Six years ago, I was offered an unusual job at Newsweek that was at least partly the result of the efforts of the editor of this magazine. While I’m grateful to Charlie Peters for assisting my career advancement, the job he helped arrange also points up some practical failures associated with his view of how to get the truth out of the bureaucracy.

One of Charlie’s all-time heroes in this regard is a woman named Lorena Hickock, a journalist and close friend of Eleanor Roosevelt. Hickock traveled across the country during the 1930s and delivered candid reports to the Roosevelts and Harry Hopkins about the way New Deal programs were really working. She deserves Charlie’s canonization, for these are models of the kind of journalism that The Washington Monthly seeks to publish. Instead of merely reporting the pseudo-important spin of highlevel officials, she went out and assessed how their programs were affecting real people. By circumventing the hidebound chain of command, FDR was able to learn what was actually happening in his own administration.

Hickock’s success reinforced the lessons of Charlie’s own experience at the Peace Corps, where he supervised a crew of independent evaluators who burrowed into programs in an effort to report the truth to the top. In 1978, Charlie convinced James Fallows, then Jimmy Carter’s chief speechwriter, to seek a similar arrangement with the Carter White House. Because of opposition from high-level aides, the proposal for a corps of independent evaluators was scotched. Charlie later wrote that perhaps Carter’s administration might have been saved had someone like Fallows reported in advance the truth about the preparations for the Iran hostage rescue mission of 1980, which ended in humiliation.

In 1982, Charlie got a chance to try his idea on a much smaller scale. Newsweek hired a new editor, William Broyles, who was a fan of the Monthly. Partly at Charlie’s urging, he soon hired me for a variation on the Hickock role: to report directly to him on what was wrong with Newsweek, and to suggest ways to fix it. Ironically, this was a journalistic variation on a role the Monthly had traditionally detested—that of the management consultant. But bearing the Hickok and Fallows models in mind, I plunged ahead.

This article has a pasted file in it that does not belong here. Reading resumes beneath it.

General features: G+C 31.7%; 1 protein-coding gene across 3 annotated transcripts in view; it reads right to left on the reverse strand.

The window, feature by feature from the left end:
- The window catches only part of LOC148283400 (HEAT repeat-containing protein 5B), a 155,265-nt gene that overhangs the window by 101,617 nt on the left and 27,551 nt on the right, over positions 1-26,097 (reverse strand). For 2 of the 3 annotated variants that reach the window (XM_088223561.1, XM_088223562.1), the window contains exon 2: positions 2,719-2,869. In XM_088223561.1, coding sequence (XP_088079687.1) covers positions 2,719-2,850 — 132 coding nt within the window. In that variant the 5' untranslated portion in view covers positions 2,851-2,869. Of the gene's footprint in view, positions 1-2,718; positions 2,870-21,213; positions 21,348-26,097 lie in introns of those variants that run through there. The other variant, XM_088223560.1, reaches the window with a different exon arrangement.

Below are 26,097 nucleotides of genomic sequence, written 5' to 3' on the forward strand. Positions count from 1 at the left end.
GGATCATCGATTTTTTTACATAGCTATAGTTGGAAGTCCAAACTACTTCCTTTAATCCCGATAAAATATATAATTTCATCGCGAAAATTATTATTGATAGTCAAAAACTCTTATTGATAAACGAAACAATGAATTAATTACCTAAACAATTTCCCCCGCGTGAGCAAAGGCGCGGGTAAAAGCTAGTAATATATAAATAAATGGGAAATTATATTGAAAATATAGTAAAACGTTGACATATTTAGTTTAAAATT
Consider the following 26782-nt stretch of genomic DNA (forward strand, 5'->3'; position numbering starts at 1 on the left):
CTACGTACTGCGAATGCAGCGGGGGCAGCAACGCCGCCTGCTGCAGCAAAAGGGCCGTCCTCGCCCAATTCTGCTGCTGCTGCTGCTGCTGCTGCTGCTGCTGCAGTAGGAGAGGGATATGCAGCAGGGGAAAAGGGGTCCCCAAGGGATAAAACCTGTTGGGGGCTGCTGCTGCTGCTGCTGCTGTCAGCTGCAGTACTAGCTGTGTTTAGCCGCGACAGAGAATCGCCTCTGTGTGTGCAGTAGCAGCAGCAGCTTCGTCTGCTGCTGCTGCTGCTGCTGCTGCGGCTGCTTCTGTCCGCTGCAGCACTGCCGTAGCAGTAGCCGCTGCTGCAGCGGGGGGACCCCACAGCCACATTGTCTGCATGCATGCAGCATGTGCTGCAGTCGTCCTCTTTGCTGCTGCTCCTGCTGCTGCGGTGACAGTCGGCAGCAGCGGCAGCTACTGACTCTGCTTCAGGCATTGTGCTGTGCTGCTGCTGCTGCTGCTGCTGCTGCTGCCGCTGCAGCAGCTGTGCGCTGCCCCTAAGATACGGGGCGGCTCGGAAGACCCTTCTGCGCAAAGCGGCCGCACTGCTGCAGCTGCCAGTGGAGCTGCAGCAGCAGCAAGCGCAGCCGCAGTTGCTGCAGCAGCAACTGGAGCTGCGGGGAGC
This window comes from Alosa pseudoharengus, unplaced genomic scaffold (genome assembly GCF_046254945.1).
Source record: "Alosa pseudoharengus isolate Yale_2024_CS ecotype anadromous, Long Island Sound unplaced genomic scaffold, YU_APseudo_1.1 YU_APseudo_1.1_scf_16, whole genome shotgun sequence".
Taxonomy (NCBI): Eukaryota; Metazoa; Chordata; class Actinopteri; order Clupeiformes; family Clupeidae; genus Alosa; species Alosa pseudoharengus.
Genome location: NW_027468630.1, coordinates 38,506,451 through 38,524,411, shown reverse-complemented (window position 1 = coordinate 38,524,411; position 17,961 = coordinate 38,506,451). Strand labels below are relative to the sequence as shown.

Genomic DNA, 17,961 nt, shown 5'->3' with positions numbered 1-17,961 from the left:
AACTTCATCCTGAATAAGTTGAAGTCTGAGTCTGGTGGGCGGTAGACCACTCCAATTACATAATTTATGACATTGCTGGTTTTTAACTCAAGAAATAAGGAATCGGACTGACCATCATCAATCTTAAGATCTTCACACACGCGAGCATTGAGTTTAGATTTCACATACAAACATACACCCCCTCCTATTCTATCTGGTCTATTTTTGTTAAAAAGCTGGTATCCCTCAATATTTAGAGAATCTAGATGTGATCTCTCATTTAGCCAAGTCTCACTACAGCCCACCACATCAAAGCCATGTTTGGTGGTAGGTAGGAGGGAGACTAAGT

From the start, the idea failed. As anyone who has ever worked in a large organization knows, a person in this role is immediately labeled a spy. Every time I walked into a work area, the collected Newsweek writers (many of whom I now count as close friends) would immediately stop talking. A memo I wrote to Broyles outlining suggestions was intercepted and copied for the enjoyment of snickering colleagues. More important, my suggestions for improvements betrayed a lack of understanding of the difference between practical and impractical change. For instance, like some others at Newsweek, I thought then and still do that the separation between reporting and writing at newsmagazines usually made little sense. That distinction, in the years since, has been thankfully eroded. But I should have known that it could not be done overnight. Institutions don’t turn on dimes. I was operating in a Washington Monthly, pie-in-the-sky manner, assuming that once the right answer was found, the argument over change would be settled, when, in fact, it was only beginning. Given my newness, my feel for the corporate culture was naturally weak, which made me a relatively poor source of intelligence about the magazine. After a few months, I left that job and became a regular Newsweek staff writer, which I remain today.